In an 18-page joint letter, this coalition highlighted some of the most abusive financial practices in prisons and jails and the ways incarcerated people are especially vulnerable to these junk fees.
As facilities increasingly shift the costs of incarceration to the people who are locked up, money plays a more important role than ever in the lives of people in prisons and jails. They now often have to pay for essentials like hygiene products, food, and paper from the commissary. As a result, many families have to send money to their incarcerated loved ones to help them make these purchases.
Sensing an opportunity for profit, companies have sprung up to facilitate these money transfers. Our 2021 analysis of this industry found that these companies charge steep fees — up to 37% — and have complex pricing structures that make it hard to know exactly how much it’ll cost to send money to your loved one.
These fees are tough to justify at a time when services like Venmo and Zelle make transferring money outside of the prison walls easy and free.
Communication and technological services
As prison and jail phone rates recently came under increased scrutiny, the companies behind these services have evolved to offer new services that have, thus far, largely evaded government regulation and oversight. As these companies moved into these unregulated industries, they packed their products with unfair and unclear fees that sap money from incarcerated people and their loved ones.
Electronic messaging: In recent years, electronic messaging has exploded in popularity in prisons and jails. While the service has immense potential to strengthen connections between incarcerated people and their loved ones, unreasonably high costs and hidden fees have, thus far, made this yet another way for these companies to reap immense profits off the backs of some of the poorest people in society.
Tablets: Similarly, so-called “free” tablets offer the promise of maintaining stronger connections to the outside by allowing incarcerated people to access music, videos, and other digital content, but are often little more than a tool to sap money from incarcerated people. For example, one tablet provider charges incarcerated people a $14.99 fee for a 14-day digital music subscription. For comparison, Spotify’s standard price is $9.99 a month, and its most expensive plan, the “family plan” — which provides six accounts that can stream music at the same time — is only $15.99 a month.
Even when a person is released, they’re still not free from the exploitative grasp of these companies, thanks to the advent of “release cards.” These prepaid debit cards, which we’ve covered extensively, are often given to people as they leave prison or jail. They’re loaded with any funds they had in their trust account — wages earned while behind bars, support from family members, or money the person had in their possession when arrested.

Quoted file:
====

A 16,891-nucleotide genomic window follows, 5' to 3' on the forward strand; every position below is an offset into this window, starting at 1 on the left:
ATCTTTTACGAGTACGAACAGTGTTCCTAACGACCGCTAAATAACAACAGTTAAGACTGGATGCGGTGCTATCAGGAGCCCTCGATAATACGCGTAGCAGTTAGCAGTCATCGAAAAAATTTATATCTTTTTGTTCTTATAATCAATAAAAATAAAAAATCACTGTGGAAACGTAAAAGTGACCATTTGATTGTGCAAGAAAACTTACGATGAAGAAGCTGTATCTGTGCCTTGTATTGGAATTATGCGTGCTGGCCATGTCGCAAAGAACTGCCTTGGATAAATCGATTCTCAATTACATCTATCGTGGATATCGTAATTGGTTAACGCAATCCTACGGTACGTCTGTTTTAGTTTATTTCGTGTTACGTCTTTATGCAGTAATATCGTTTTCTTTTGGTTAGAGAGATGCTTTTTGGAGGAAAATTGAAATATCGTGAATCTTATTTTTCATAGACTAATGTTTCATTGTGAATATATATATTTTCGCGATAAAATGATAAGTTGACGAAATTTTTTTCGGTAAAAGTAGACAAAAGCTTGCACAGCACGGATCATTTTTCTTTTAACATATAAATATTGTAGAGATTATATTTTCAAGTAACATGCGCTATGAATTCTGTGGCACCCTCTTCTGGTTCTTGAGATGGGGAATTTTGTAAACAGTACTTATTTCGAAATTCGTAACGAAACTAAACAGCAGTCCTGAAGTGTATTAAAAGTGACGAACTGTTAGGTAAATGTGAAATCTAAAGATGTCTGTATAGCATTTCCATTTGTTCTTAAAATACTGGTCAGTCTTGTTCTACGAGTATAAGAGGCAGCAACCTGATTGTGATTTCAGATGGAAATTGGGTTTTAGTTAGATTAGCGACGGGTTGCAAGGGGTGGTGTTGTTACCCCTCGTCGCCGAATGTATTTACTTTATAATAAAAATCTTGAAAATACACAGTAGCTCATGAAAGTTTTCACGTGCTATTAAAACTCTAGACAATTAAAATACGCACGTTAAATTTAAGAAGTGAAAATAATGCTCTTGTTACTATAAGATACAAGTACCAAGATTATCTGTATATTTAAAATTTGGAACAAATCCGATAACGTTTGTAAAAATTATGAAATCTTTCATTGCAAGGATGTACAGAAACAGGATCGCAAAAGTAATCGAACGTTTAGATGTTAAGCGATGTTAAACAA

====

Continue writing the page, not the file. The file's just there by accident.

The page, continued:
At first, this may sound like a convenient way to give someone their money when they’re released, until you learn of the complex and costly fees that quickly drain their value. This includes fees for:
Using your card for a purchase,
Not using your card recently enough,
Using your card at the wrong ATM or bank, and
Closing your account.
Often the only way to avoid these fees is by closing your account almost immediately upon your release, a time when you’re likely to be looking for stable housing and employment — things that are often necessary conditions for someone’s release to be approved.
This push by the FTC and the Biden Administration to address junk fees is laudable — and long overdue. However, if it is to be successful, they must recognize that you can’t truly address the worst impacts of junk fees without addressing how they harm incarcerated people and their families.
The nearly two million people behind bars (and their loved ones on the outside) are unfairly exploited by corporations and governments every day. Addressing these junk fees will not end this exploitation entirely, but it will be a significant and meaningful step toward economic justice.
Earlier this month, President Biden signed the Martha Wright-Reed Just and Reasonable Communications Act of 2022, a bill that we and other advocates for prison phone justice have been supporting for years. Below, we explain what the new law accomplishes and what comes next. While the fight for phone justice is far from over, the bill empowers the Federal Communications Commission to take major steps to bring down communication costs for incarcerated people and their families — and the FCC has indicated that it plans to do so soon.
What does the new law do?
The Martha Wright-Reed Act accomplishes two main things: It clarifies the FCC’s authority to regulate in-state calls placed from correctional facilities, as well as clarifying the agency’s authority to regulate video calls.
For context: The FCC has successfully imposed caps on rates for out-of-state calls from prisons and jails, but not in-state calls. After the agency created regulations in 2015 that lowered the cost of both in-state and out-of-state calls, telecom corporations sued the regulator, and a federal court ultimately ruled that the FCC exceeded its legal authority in capping in-state calls. Since then, the FCC has made no attempt to cap in-state phone rates.